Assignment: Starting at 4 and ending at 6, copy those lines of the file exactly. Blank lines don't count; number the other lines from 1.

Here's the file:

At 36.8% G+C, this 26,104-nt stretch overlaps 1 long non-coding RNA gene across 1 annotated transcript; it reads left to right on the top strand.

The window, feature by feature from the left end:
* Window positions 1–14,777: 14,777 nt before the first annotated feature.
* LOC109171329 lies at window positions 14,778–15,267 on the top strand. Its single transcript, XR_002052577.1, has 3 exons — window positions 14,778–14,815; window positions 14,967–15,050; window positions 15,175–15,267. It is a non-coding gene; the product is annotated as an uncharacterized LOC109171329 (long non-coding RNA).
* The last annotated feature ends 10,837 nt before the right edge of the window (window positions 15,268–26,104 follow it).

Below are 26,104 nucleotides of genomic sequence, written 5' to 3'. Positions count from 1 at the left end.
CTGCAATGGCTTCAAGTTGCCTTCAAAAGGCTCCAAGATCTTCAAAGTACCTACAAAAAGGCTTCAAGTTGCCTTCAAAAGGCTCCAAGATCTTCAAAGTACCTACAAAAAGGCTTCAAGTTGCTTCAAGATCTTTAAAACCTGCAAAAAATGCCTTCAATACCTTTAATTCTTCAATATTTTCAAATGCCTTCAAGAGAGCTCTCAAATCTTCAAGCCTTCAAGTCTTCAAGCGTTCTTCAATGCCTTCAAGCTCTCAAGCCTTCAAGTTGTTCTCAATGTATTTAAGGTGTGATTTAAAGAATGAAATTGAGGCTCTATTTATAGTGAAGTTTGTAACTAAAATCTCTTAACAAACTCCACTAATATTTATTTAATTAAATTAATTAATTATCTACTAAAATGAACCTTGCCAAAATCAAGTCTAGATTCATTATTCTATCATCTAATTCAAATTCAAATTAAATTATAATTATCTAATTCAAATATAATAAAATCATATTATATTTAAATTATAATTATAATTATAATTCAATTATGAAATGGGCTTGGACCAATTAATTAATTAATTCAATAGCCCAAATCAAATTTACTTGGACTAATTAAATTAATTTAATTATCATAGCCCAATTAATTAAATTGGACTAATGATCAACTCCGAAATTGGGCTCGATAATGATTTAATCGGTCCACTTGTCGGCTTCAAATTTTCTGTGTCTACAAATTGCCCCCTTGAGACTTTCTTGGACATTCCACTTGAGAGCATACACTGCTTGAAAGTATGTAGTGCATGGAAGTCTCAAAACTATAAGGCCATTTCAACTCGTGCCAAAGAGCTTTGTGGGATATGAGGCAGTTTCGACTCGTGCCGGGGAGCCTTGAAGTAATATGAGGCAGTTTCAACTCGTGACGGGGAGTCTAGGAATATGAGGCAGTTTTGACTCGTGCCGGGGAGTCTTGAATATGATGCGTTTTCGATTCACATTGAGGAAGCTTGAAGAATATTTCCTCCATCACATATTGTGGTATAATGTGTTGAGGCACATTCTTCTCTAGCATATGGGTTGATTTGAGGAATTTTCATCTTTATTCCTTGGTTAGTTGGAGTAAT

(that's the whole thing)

* LOC109171329 lies at window positions 14,778–15,267 on the top strand. Its single transcript, XR_002052577.1, has 3 exons — window positions 14,778–14,815; window positions 14,967–15,050; window positions 15,175–15,267. It is a non-coding gene; the product is annotated as an uncharacterized LOC109171329 (long non-coding RNA).
* The last annotated feature ends 10,837 nt before the right edge of the window (window positions 15,268–26,104 follow it).

Below are 26,104 nucleotides of genomic sequence, written 5' to 3'. Positions count from 1 at the left end.